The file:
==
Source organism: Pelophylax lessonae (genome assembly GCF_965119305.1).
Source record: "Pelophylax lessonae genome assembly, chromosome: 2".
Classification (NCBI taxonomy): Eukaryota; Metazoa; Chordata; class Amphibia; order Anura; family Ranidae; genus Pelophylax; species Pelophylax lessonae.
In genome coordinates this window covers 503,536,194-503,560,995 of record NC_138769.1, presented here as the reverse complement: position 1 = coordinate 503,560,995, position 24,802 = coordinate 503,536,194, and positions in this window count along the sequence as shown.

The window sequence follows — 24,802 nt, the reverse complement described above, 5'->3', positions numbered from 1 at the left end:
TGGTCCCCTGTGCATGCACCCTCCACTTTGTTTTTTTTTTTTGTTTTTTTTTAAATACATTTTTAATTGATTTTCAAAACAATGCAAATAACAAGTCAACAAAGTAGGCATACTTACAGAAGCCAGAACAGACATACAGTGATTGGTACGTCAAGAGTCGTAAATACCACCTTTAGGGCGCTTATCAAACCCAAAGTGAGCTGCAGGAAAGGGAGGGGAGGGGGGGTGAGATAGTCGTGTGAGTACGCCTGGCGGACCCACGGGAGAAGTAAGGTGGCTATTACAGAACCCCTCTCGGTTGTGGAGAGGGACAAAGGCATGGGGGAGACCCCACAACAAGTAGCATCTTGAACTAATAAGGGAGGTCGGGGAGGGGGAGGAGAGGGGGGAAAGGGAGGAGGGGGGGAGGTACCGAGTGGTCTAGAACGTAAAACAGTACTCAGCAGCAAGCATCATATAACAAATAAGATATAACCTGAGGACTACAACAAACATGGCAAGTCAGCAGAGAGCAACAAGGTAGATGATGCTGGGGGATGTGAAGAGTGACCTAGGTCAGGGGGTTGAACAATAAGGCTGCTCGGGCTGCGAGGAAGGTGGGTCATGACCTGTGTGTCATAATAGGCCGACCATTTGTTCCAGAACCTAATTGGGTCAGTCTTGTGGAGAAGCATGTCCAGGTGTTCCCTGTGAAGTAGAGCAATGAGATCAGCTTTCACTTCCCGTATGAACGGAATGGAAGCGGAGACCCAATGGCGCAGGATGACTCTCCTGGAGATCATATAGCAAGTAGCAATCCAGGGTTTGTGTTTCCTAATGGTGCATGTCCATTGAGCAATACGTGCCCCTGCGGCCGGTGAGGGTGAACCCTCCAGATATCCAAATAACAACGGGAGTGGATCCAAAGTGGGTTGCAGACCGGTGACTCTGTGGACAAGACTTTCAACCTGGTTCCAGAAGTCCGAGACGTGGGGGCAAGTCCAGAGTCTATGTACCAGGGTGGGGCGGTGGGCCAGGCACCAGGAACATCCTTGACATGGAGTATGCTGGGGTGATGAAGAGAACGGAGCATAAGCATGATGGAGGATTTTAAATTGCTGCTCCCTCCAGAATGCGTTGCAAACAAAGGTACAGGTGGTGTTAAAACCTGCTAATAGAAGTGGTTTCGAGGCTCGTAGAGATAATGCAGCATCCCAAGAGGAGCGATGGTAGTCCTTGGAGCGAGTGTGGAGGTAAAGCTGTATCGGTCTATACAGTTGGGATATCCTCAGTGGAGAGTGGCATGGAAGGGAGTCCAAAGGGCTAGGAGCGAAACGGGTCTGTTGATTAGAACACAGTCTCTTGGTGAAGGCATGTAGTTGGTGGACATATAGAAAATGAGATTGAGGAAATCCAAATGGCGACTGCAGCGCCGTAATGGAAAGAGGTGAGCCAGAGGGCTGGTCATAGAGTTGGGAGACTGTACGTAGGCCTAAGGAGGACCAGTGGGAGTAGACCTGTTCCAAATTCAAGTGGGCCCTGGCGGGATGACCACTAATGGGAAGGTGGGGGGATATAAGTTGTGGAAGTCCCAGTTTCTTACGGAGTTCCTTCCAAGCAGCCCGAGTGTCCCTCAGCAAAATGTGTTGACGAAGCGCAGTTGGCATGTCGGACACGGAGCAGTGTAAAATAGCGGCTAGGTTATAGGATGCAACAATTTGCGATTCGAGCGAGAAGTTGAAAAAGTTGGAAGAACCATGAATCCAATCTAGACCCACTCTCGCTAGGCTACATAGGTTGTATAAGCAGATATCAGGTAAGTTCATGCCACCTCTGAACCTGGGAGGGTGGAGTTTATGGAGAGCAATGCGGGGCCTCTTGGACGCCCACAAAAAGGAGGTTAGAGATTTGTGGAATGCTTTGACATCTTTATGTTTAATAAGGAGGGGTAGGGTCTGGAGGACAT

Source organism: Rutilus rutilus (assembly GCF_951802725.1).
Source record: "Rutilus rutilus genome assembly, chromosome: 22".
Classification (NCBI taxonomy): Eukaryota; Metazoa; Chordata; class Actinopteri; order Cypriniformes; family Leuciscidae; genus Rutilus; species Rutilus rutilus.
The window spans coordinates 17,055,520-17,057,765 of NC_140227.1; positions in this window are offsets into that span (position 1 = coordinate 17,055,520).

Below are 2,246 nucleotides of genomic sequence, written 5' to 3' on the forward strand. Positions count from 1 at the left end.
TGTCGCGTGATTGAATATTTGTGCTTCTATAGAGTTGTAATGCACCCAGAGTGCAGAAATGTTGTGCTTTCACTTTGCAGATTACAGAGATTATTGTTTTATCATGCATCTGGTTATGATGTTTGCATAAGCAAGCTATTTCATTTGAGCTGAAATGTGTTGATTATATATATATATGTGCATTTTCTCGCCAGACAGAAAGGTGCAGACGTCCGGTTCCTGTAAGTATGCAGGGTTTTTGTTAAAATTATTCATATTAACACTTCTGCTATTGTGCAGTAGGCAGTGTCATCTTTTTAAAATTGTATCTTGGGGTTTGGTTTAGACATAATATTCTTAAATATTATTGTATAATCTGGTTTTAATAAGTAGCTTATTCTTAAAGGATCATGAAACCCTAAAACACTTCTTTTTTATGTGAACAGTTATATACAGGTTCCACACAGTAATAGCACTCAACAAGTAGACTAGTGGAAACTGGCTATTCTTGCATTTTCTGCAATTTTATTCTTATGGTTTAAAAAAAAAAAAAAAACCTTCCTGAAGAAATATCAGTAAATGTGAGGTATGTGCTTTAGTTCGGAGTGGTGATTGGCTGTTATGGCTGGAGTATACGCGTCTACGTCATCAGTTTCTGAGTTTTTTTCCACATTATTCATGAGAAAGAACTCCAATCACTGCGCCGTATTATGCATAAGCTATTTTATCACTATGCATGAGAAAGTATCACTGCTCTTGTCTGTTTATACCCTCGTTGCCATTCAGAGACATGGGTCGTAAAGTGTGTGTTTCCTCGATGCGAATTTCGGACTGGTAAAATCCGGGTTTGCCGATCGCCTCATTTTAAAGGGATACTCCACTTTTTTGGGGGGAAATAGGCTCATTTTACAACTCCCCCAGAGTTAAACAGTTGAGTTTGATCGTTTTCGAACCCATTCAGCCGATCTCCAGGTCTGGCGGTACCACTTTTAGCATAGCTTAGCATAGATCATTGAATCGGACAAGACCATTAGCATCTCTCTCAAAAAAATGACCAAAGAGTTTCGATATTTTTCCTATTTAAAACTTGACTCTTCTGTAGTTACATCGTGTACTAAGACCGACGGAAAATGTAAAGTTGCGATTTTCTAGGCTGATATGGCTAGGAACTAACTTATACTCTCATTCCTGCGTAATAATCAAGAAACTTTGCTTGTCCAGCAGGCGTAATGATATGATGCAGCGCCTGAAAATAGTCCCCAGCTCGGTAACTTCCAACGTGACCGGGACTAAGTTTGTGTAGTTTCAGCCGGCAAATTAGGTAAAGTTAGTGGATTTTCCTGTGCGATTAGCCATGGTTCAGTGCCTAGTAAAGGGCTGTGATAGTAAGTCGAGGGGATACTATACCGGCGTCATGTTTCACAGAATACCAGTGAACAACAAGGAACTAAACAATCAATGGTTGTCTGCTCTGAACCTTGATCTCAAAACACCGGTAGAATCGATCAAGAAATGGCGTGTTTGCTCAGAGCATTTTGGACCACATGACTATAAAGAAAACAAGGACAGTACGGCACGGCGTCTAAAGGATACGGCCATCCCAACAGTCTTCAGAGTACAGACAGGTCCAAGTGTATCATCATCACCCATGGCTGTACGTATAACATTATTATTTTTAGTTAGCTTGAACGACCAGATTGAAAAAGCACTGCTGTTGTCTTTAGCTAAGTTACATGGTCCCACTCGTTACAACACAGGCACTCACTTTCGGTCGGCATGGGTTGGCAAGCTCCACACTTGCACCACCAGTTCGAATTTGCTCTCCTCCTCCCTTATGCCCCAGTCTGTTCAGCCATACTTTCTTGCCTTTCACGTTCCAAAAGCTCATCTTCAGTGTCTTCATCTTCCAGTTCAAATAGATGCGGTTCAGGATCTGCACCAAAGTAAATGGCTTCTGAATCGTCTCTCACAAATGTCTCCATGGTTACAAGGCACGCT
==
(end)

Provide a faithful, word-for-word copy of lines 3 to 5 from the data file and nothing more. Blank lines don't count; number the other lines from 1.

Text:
Classification (NCBI taxonomy): Eukaryota; Metazoa; Chordata; class Amphibia; order Anura; family Ranidae; genus Pelophylax; species Pelophylax lessonae.
In genome coordinates this window covers 503,536,194-503,560,995 of record NC_138769.1, presented here as the reverse complement: position 1 = coordinate 503,560,995, position 24,802 = coordinate 503,536,194, and positions in this window count along the sequence as shown.

The window sequence follows — 24,802 nt, the reverse complement described above, 5'->3', positions numbered from 1 at the left end: